Universal child benefit

This election the Conserve-us Party has announced a policy ensuring that all Canadian children can escape poverty. Party leader Brad Broad  quoted research by Professor I. V. Towers  finding  that it costs $180,000 to raise a child to age 18 in Canada . His government would ensure that parents can afford this costly role of chid-rearing.

His party will provide a universal child benefit. Unlike the Narrow Life Party’s plan to fund only children in 3rd party daycare, the Conserve Us party will make sure that children outside of daycare can also get funds. This provides choice, says Broad. At the press conference, Broad was asked a number of questions about why he has chosen this style of funding, and how it improves on previous credits the party had promised.

The benefit will be a tax deduction so that as long as a mother earned money and is paying tax, she will be able to reduce the tax. She may have earned at any profession at all, as long as she was away from the child, because, says Broad, care of a child matters. As long as she can produce a receipt for having paid for care, on a standard 8 by 11  paper, she can get her taxes reduced. If the child was in the care of a paid sitter, nanny, nursery, kindergarten, daycare, school lunch program, sleep away camp as long as she has that magic receipt, she will be covered.  If she earned no money the previous year and had to give up income to be home with a child, clearly she is not in financial need he says so she would be excluded from the plan. A wide range of costs of childcare must be recognized he said, not just daycare costs as for the Narrow Life Party. The only costs not recognized would be for example costs of feeding or clothing or supervising a child.

Asked if it would be Ok if there was no receipt, if the parent provided care, a mother, dad, grandma, aunt, sister, older brother or sister, Broad said well no, not that.  It has to be care by someone else, not family because though this is a benefit that is broad, it should not be ridiculous. It is an inclusive benefit he says, with no discrimination based on race, gender, nationality, religion or language of the parent or child, just as long as the care is not by a blood relative. It is completely blind to bias he says.  He added that you just can’t be sure parents can be trusted to use money . The state has to be responsible with tax payer support, he said, lest the funds be spent on popcorn.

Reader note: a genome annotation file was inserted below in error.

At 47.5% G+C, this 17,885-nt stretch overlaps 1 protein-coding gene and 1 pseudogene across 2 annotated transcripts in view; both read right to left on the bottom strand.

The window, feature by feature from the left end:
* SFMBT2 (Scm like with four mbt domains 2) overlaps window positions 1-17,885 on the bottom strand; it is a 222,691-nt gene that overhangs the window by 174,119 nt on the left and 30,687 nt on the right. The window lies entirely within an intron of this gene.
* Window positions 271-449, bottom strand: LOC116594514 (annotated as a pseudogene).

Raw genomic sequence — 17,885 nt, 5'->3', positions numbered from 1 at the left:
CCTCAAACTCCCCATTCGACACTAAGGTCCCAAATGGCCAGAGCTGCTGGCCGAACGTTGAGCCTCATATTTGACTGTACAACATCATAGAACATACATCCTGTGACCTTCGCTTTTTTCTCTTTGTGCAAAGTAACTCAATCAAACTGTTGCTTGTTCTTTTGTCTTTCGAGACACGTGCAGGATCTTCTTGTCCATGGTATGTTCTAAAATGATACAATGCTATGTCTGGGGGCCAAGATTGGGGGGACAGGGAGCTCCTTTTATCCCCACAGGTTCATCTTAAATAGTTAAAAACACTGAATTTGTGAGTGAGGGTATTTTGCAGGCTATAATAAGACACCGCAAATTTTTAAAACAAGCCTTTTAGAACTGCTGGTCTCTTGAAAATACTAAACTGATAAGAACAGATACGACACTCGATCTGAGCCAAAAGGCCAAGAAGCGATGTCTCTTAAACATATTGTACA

The family allowance program that operated in Canada from 1945-1995 did send money directly to the mother, did not require that it be spent on 3rd party care, and did not require receipts. The 1970 Royal Commission on the Status of Women recommended that such a benefit be given to all mothers directly, to recognize the value of care of children and to ensure no mother was forced away from the child to do paid work against her will. However that plan, said Broad, did not employ nearly enough civil servants to administer it.  To enhance a vibrant civil service and serve as s job creator post pandemic, he wants money to flow not to daycare, as with the Narrow Life Party, but more broadly,  to the parent, via a route that ensures a whole lot of scrutiny is involved by the civil service.

He said that  parents must apply for the universal benefit filling out form T1243-Schedule 44.  Those who do not have access to a computer or do not speak English of French or did not know of the program will not be able to access it because as he indicated,  government must to be responsible with taxpayer money.  An automatic benefit mailed to the parent based on the fact that the parents have a child would be way too smooth  to administer he observed. Such a plan would not require nearly enough civil servants to monitor it.  After all, he added, who knows that you have a child unless you filled out the form?  The department of birth records, tax forms declaring dependants, census counts,  school records, innoculation and health records are all in separate silos he says to protect privacy. They never communicate with each other, neighbors can’t be asked, the community is not aware of who lives in it so government has no clue you have a child unless you fill out this form..